Individual competencies, while important, are not as essential to the organization as a whole. Because a team member can always be replaced with someone else. Culture, however, is harder to shift.

Key takeaway: Organizational competencies are important for an organization to function. Individual competencies are important for an individual to function within the organization.

Common organizational competencies

Your company is unique, so it’s going to be good at different things to my company, for example. Perhaps you want to be the best maker of widgets in the country, so you build reliability, cost-effectiveness, and customer service into the way you work. Perhaps your firm wants to be known for innovation, so the organization values creativity, problem-solving, and collaboration along with innovation.

There’s no ‘right’ list of competencies that an organization could have. It all depends on what is right for the strategy, brand, and mission of the business.

Having said that, there are some things that many businesses want to be good at. These are skills that the top management team would expect to permeate all areas of the organization. Here are some examples of common types of competencies that are quite likely to be relevant wherever you work.

Leadership

The ability to provide vision and direction and to motivate and inspire others to achieve common goals.

Most firms will want their leaders to be good at leadership because it underpins business performance. People leave their jobs because of poor managers, not because the business itself is awful, so leadership helps secure the talent pipeline too.

Strategic thinking

The ability to think long-term, identify opportunities and threats, and develop and implement plans to achieve organizational goals.

I don’t know any business that I could point to and say, I bet they don’t want to be able to think long-term.

Innovation

The ability to create new and better ways of doing things.

These days, innovation seems to be a bit of a buzzword. It doesn’t always pay to be constantly reinventing yourself as a business, but there are obvious benefits from adopting new tech and being open to continuous process improvement.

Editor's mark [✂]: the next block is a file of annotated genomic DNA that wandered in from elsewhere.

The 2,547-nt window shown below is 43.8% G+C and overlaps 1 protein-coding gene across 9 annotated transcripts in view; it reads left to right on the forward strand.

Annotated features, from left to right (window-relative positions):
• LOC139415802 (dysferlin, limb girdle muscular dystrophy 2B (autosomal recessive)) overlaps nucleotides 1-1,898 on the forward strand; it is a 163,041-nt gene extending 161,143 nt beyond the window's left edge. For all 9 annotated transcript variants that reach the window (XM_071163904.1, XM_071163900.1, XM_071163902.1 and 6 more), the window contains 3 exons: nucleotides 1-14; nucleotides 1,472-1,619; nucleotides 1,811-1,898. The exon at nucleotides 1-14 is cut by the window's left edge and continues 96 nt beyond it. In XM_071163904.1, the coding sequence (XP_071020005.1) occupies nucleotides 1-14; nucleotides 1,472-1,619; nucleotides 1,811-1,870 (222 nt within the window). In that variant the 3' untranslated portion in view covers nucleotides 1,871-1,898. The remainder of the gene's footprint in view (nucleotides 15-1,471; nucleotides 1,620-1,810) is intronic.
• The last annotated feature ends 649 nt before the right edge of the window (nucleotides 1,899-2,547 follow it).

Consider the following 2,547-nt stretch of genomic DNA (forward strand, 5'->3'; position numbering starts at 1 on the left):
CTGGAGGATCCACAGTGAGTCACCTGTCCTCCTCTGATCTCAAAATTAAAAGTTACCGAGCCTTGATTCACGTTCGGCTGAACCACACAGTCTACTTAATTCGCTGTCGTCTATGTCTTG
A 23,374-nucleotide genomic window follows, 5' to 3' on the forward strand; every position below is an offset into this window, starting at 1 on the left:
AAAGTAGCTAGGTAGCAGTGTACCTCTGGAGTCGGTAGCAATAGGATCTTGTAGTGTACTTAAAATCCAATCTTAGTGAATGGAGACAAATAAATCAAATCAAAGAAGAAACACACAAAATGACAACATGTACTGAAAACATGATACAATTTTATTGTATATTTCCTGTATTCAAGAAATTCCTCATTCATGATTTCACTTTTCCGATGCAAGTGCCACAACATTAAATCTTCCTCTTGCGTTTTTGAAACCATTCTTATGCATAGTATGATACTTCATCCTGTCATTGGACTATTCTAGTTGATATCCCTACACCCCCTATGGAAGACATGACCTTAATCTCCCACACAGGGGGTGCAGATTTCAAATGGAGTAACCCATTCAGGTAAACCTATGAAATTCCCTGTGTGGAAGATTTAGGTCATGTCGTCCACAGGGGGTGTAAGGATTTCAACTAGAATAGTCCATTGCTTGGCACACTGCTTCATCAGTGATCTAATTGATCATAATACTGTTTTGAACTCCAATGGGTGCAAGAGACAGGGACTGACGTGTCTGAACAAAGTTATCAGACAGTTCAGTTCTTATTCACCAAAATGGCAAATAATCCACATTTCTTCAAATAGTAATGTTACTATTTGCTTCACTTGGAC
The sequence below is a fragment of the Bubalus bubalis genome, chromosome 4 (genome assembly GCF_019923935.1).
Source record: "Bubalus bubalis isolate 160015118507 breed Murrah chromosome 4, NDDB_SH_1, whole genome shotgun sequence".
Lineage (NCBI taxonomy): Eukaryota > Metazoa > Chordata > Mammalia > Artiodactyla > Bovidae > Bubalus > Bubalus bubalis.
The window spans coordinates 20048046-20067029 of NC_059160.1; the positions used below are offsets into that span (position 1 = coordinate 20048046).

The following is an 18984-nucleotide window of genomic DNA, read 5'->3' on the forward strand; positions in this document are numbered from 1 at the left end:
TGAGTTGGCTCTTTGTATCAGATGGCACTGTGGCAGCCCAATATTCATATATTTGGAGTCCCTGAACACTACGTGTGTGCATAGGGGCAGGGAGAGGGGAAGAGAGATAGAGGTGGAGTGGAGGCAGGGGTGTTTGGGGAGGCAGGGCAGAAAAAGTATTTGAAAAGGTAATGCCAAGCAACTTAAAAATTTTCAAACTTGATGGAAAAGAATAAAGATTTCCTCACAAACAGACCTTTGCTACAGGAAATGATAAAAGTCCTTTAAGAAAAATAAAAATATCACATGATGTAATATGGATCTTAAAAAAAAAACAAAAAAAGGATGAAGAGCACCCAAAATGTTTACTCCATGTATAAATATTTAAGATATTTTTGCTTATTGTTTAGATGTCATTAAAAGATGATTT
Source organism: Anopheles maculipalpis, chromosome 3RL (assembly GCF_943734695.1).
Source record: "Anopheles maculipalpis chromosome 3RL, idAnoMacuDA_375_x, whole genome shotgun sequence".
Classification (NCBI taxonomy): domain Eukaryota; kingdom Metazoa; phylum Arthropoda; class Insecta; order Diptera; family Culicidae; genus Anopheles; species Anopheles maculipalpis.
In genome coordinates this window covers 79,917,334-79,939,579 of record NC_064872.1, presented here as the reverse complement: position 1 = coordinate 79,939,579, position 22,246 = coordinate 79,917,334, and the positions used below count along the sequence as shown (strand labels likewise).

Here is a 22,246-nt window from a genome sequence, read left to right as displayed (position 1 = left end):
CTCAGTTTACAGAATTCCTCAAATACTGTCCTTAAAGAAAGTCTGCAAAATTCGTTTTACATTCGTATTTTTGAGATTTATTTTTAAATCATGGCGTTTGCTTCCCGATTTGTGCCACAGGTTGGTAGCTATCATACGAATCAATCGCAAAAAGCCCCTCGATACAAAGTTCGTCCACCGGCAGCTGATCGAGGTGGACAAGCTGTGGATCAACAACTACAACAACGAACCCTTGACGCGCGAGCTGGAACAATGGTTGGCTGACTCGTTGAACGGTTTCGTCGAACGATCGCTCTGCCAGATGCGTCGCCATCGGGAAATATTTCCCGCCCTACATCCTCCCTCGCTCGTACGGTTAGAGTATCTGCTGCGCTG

Change management

The ability to effectively manage change and transition within an organization.

For project managers, this is important. Getting your projects to land effectively and deliver the expected benefits is almost impossible if you don’t have the commitment to doing change right.

Project management

The ability to effectively plan, execute, and manage projects. At a whole-business level, this would be about being able to manage portfolios of projects, not necessarily being skilled at delivering individual initiatives.

I don’t know how many organizations would actively call this out as something they want to be good at, but there is often the implication that projects happen, and we want the benefits (perhaps without the commitment to a PMO or any interest in building maturity!).

Communication

The ability to effectively communicate with others, both verbally and in writing.

In a world dominated by the expectation of speedy transactional communication, getting this right is important.

Note: If you work for a super secretive organization, comms is not going to be top of their list. I’m thinking of government spy agencies, some R&D firms, etc.

Customer service

Another common expectation for many businesses is that they are customer focused and have the ability to provide excellent service to customers and clients.

They might want to be known for customer service, but how do they actually demonstrate it?

Organizational competencies are essential for any organization that wants to be successful. Without these capabilities, organizations will struggle to achieve their goals and objectives.